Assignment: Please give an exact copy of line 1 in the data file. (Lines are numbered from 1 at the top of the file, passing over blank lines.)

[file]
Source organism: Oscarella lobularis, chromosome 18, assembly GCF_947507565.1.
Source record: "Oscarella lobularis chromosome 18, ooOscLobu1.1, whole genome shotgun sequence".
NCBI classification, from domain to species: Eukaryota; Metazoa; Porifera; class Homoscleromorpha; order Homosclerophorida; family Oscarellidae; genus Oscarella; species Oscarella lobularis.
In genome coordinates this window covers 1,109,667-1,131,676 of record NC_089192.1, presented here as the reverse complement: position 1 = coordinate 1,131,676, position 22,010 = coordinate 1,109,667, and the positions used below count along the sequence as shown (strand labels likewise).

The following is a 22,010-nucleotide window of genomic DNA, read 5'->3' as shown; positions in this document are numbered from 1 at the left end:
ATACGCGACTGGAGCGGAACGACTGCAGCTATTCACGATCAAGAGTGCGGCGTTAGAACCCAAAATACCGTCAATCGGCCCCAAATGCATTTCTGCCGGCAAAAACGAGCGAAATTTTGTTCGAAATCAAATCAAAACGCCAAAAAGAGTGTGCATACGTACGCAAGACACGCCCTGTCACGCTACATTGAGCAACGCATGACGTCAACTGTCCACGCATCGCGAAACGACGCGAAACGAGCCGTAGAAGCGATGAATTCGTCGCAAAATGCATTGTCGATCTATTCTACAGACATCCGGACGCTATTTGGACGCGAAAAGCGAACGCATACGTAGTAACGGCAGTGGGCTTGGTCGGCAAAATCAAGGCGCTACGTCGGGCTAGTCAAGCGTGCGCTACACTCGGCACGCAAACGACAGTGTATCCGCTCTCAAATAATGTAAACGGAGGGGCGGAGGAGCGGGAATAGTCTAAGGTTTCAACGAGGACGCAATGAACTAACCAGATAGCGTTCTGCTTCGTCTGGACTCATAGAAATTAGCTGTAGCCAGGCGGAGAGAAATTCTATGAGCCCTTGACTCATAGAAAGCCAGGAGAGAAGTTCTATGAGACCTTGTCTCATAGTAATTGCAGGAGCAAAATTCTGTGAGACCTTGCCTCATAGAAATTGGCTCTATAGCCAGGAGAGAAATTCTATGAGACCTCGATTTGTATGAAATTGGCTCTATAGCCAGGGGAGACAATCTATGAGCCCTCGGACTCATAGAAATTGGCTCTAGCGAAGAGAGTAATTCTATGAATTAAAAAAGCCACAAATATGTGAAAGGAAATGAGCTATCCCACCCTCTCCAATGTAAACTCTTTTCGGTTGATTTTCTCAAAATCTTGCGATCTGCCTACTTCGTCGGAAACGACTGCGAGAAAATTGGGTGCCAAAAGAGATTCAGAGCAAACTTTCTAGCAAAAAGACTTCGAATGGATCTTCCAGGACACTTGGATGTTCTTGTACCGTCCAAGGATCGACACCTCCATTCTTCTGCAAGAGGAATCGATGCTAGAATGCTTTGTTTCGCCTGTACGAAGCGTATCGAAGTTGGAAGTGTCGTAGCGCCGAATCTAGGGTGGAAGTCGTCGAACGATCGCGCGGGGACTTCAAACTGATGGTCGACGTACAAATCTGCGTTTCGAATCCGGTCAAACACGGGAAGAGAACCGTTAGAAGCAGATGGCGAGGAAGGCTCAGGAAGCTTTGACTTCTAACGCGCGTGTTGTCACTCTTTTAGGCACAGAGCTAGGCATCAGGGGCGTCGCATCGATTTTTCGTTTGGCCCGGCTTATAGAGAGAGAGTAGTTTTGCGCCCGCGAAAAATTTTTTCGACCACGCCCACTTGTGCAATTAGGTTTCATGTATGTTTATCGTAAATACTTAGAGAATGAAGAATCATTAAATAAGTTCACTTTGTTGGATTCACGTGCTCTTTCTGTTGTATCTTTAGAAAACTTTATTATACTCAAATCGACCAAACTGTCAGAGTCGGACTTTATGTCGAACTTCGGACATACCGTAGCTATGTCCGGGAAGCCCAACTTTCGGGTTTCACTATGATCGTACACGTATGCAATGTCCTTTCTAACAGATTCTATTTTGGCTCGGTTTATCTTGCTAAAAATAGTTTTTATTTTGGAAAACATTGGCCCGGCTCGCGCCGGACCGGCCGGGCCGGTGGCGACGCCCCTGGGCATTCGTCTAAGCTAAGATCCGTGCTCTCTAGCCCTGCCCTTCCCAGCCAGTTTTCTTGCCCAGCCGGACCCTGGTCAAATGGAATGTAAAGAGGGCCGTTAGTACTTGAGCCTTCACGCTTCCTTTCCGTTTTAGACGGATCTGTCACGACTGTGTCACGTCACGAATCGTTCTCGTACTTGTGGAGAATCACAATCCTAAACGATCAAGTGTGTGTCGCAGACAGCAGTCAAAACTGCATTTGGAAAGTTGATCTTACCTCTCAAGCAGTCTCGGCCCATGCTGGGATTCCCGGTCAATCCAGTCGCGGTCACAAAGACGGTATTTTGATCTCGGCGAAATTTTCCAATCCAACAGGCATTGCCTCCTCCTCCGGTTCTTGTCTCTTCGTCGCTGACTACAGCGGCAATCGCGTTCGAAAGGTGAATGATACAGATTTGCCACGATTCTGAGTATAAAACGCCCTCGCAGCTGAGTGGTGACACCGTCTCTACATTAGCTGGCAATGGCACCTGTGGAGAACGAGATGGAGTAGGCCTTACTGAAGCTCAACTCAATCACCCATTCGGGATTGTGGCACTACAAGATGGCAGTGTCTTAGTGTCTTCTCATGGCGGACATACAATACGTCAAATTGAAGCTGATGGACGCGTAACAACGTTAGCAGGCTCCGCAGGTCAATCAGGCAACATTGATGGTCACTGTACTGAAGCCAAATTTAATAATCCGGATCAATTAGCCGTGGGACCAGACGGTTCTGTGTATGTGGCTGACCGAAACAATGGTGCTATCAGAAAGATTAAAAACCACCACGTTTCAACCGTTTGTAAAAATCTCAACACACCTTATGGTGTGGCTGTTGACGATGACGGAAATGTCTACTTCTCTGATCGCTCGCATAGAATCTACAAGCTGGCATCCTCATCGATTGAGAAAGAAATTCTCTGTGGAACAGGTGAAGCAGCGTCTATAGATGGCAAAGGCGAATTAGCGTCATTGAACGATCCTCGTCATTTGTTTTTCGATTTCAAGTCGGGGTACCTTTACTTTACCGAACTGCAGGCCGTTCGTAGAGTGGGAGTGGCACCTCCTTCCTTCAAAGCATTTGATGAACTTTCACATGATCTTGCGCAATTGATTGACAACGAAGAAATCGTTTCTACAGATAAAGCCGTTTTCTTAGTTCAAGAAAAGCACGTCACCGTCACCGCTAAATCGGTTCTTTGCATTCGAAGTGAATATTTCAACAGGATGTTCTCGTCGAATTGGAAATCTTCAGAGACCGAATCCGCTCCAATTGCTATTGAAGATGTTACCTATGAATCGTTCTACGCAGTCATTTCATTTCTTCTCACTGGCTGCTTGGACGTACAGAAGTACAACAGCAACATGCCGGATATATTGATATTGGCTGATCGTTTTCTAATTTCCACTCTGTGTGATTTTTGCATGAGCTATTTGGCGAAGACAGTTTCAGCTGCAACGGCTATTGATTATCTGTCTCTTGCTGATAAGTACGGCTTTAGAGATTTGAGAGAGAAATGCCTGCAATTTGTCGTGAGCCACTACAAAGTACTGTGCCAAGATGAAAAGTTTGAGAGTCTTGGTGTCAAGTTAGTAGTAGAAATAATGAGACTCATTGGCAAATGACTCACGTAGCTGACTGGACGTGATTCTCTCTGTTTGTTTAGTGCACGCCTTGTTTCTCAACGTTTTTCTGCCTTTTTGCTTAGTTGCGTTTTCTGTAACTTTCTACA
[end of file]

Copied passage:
Source organism: Oscarella lobularis, chromosome 18, assembly GCF_947507565.1.